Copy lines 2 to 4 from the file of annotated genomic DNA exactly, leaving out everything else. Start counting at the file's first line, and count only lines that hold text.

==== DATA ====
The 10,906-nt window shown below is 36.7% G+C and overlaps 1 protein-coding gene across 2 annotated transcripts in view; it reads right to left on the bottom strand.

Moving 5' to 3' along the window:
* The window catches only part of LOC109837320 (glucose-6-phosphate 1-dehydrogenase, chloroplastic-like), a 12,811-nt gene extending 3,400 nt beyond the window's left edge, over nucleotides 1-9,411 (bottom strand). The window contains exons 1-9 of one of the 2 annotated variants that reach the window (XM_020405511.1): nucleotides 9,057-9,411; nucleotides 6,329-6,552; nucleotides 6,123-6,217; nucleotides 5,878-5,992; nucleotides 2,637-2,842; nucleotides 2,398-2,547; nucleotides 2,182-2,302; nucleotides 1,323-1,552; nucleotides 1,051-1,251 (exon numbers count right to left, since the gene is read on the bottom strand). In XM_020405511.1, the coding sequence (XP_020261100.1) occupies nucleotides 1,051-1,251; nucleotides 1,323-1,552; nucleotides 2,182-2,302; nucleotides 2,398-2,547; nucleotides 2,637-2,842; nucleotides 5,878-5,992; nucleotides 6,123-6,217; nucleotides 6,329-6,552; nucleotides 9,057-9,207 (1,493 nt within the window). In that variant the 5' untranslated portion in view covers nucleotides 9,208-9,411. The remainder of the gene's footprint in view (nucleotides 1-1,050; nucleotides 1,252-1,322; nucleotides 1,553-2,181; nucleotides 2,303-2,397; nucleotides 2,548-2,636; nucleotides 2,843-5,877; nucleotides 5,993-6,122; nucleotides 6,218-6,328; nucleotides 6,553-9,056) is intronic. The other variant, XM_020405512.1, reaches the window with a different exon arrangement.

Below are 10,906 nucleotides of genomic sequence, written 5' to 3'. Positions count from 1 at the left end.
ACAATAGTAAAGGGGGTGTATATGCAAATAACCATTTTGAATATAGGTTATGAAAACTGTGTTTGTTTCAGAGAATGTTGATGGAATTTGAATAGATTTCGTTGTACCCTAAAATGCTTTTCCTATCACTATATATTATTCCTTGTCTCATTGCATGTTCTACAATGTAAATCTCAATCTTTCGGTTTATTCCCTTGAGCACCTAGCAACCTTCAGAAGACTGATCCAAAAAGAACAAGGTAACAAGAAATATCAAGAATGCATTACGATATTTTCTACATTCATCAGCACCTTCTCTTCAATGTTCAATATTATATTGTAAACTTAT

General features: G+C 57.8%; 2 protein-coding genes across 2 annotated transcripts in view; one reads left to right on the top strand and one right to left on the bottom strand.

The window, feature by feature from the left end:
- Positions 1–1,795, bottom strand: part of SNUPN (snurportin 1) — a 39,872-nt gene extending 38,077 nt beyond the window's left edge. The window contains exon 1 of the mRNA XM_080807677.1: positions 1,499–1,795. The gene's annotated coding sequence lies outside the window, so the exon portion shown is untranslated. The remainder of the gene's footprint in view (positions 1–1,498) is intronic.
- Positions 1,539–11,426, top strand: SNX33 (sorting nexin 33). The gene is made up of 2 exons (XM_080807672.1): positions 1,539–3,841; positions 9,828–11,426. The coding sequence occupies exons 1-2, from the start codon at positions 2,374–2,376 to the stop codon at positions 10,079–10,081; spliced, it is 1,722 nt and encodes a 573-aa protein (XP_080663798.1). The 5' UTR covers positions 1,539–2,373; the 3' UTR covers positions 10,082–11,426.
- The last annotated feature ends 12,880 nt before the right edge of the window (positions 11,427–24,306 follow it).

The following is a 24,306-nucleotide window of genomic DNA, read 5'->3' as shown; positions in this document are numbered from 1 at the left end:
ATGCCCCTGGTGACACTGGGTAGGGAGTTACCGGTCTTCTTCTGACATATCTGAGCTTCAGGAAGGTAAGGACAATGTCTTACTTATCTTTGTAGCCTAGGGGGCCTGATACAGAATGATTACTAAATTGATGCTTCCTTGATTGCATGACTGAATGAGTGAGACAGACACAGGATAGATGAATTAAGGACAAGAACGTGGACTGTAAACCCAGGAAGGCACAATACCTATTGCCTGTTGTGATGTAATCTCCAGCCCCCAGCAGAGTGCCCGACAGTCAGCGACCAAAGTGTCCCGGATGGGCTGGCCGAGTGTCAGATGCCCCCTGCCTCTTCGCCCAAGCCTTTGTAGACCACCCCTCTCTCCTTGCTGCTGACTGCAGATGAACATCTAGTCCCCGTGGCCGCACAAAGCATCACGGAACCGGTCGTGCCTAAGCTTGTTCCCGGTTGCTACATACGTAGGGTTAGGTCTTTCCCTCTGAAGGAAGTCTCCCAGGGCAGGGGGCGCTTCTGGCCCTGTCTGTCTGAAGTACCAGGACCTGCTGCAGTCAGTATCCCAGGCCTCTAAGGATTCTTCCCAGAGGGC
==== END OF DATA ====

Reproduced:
Moving 5' to 3' along the window:
* The window catches only part of LOC109837320 (glucose-6-phosphate 1-dehydrogenase, chloroplastic-like), a 12,811-nt gene extending 3,400 nt beyond the window's left edge, over nucleotides 1-9,411 (bottom strand). The window contains exons 1-9 of one of the 2 annotated variants that reach the window (XM_020405511.1): nucleotides 9,057-9,411; nucleotides 6,329-6,552; nucleotides 6,123-6,217; nucleotides 5,878-5,992; nucleotides 2,637-2,842; nucleotides 2,398-2,547; nucleotides 2,182-2,302; nucleotides 1,323-1,552; nucleotides 1,051-1,251 (exon numbers count right to left, since the gene is read on the bottom strand). In XM_020405511.1, the coding sequence (XP_020261100.1) occupies nucleotides 1,051-1,251; nucleotides 1,323-1,552; nucleotides 2,182-2,302; nucleotides 2,398-2,547; nucleotides 2,637-2,842; nucleotides 5,878-5,992; nucleotides 6,123-6,217; nucleotides 6,329-6,552; nucleotides 9,057-9,207 (1,493 nt within the window). In that variant the 5' untranslated portion in view covers nucleotides 9,208-9,411. The remainder of the gene's footprint in view (nucleotides 1-1,050; nucleotides 1,252-1,322; nucleotides 1,553-2,181; nucleotides 2,303-2,397; nucleotides 2,548-2,636; nucleotides 2,843-5,877; nucleotides 5,993-6,122; nucleotides 6,218-6,328; nucleotides 6,553-9,056) is intronic. The other variant, XM_020405512.1, reaches the window with a different exon arrangement.

Below are 10,906 nucleotides of genomic sequence, written 5' to 3'. Positions count from 1 at the left end.